The Freedom Monument
is a memorial, located in Riga
, in honor of soldiers killed in action
during the Latvian War of Independence
. It is considered an important symbol of the freedom, independence and sovereignty of Latvia. Unveiled in 1935, the 42-metre (138 ft) high monument of granite, travertine
and copper often serves as the focal point of public gatherings and official ceremonies. The sculptures and bas-reliefs of the Freedom Monument, arranged in thirteen groups, depict Latvian culture and history. The core of the monument is composed of tetragonal
shapes on top of each other, decreasing in size towards the top, completed by a 19-metre (62 ft) high travertine column bearing the copper figure of Liberty lifting three gilded stars. After several contests the monument was finally built at the beginning of the 1930s according to the scheme "Shine like a star!" by Latvian sculptor Kārlis Zāle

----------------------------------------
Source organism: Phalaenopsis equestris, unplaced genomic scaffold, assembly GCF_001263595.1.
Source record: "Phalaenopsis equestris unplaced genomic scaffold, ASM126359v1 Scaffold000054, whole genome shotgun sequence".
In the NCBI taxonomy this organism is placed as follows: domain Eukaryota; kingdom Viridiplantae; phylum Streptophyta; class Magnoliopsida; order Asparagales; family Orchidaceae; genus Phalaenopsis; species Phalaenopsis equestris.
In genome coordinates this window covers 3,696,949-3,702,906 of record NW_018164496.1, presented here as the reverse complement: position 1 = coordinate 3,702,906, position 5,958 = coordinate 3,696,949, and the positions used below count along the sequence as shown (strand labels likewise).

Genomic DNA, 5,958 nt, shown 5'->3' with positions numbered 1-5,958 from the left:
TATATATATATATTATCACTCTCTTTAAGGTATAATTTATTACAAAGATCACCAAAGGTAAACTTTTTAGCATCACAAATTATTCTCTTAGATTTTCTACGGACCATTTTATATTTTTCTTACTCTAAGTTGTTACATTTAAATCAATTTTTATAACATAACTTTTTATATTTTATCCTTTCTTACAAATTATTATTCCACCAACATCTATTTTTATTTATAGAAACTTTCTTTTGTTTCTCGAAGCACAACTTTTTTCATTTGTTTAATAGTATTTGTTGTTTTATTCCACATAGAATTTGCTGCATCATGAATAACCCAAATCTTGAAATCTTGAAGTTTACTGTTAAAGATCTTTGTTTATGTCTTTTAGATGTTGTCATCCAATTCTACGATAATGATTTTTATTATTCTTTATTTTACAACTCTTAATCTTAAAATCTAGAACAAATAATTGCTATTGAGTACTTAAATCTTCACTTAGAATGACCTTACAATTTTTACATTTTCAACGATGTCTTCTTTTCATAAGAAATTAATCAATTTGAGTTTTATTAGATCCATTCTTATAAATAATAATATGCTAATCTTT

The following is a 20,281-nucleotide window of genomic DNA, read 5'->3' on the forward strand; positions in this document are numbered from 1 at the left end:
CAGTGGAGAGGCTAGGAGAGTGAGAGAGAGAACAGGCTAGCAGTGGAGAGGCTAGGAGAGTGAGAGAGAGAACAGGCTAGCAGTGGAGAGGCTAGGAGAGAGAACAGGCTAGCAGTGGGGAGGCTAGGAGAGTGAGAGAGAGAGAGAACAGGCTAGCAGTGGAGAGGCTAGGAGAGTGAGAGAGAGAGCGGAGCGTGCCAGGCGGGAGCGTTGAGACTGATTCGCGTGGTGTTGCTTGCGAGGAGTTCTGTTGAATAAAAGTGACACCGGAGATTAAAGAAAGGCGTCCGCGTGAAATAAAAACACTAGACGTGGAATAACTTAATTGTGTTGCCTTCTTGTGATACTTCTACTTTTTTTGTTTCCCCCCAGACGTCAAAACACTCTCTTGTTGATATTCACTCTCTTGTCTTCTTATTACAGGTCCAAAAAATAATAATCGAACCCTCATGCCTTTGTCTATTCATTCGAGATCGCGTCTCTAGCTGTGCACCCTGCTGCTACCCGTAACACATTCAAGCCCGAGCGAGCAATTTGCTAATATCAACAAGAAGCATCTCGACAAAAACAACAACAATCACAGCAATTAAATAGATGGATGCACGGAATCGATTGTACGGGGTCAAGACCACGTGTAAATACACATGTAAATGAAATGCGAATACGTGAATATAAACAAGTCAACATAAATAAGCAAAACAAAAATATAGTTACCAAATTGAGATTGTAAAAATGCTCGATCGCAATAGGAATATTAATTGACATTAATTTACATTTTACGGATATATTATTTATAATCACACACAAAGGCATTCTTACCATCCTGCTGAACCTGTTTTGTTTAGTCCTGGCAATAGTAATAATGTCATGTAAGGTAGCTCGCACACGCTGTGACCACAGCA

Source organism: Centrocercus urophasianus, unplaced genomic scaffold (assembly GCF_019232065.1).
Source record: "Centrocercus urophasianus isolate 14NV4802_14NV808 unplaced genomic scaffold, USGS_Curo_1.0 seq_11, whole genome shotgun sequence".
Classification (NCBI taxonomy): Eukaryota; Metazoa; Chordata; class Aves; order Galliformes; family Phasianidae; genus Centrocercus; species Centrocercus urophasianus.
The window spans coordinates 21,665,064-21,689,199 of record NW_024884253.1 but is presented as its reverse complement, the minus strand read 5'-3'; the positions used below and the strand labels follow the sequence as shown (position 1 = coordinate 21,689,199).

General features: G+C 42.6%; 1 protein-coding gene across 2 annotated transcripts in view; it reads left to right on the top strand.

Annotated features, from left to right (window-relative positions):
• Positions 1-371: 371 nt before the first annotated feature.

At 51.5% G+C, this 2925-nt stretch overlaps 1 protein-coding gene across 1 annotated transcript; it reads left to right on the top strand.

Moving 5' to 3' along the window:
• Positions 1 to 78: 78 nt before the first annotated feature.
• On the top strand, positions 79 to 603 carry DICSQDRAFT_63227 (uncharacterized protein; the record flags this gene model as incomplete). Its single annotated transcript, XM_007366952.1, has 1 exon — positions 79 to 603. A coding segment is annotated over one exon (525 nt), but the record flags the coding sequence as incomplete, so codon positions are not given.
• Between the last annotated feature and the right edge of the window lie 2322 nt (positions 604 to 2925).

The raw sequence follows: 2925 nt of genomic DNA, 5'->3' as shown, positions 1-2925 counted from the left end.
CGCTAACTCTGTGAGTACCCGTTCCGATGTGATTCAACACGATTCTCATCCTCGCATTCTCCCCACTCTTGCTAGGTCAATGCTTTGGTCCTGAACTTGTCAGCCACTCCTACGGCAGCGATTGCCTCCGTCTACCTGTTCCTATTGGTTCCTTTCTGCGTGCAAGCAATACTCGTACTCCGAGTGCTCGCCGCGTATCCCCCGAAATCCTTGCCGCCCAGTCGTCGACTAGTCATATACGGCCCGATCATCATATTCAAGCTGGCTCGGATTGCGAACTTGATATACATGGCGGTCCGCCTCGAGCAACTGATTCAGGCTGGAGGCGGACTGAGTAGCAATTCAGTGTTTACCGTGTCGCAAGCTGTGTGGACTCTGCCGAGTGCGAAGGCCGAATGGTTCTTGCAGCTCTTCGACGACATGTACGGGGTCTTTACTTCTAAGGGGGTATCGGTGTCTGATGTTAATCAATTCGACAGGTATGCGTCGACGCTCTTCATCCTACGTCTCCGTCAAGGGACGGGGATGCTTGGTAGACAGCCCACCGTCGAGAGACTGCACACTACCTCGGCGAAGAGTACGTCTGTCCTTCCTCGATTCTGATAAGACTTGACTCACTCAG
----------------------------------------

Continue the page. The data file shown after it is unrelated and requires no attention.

. During World War II, Latvia was annexed by the USSR and the Freedom Monument was considered for demolition, but no such move was carried out. Soviet sculptor Vera Mukhina
is sometimes credited with the rescue of the monument, possibly because she considered it to be of the highest artistic value. It remained a symbol of national independence to the general public and on 14 June 1987 about 5,000 people gathered there to commemorate the victims of the Soviet regime and to lay flowers. This rally began the national independence movement and three years later the independence of Latvia was re-established.
Credit: Photo: Rowland Scherman, USIA
American folk singers Joan Baez and Bob Dylan, performing a duet at the March on Washington for Jobs and Freedom on August 28, 1963. Both were relatively new recording artists at the time, with Baez being at the forefront of American roots revival and Dylan having just released his second album. Baez was especially influential in introducing audiences to Dylan's music by recording several of his early songs and inviting him onstage during her own concerts.